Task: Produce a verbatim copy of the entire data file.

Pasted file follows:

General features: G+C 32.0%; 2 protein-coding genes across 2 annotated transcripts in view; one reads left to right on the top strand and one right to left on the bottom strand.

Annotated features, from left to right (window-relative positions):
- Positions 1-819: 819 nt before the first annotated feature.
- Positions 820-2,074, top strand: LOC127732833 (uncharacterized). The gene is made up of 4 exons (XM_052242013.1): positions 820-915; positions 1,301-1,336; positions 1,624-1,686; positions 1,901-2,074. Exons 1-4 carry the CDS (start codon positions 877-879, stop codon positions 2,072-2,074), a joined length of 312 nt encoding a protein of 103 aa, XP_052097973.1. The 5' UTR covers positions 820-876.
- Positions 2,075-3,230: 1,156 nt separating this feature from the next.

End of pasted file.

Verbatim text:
General features: G+C 32.0%; 2 protein-coding genes across 2 annotated transcripts in view; one reads left to right on the top strand and one right to left on the bottom strand.

Annotated features, from left to right (window-relative positions):
- Positions 1-819: 819 nt before the first annotated feature.
- Positions 820-2,074, top strand: LOC127732833 (uncharacterized). The gene is made up of 4 exons (XM_052242013.1): positions 820-915; positions 1,301-1,336; positions 1,624-1,686; positions 1,901-2,074. Exons 1-4 carry the CDS (start codon positions 877-879, stop codon positions 2,072-2,074), a joined length of 312 nt encoding a protein of 103 aa, XP_052097973.1. The 5' UTR covers positions 820-876.
- Positions 2,075-3,230: 1,156 nt separating this feature from the next.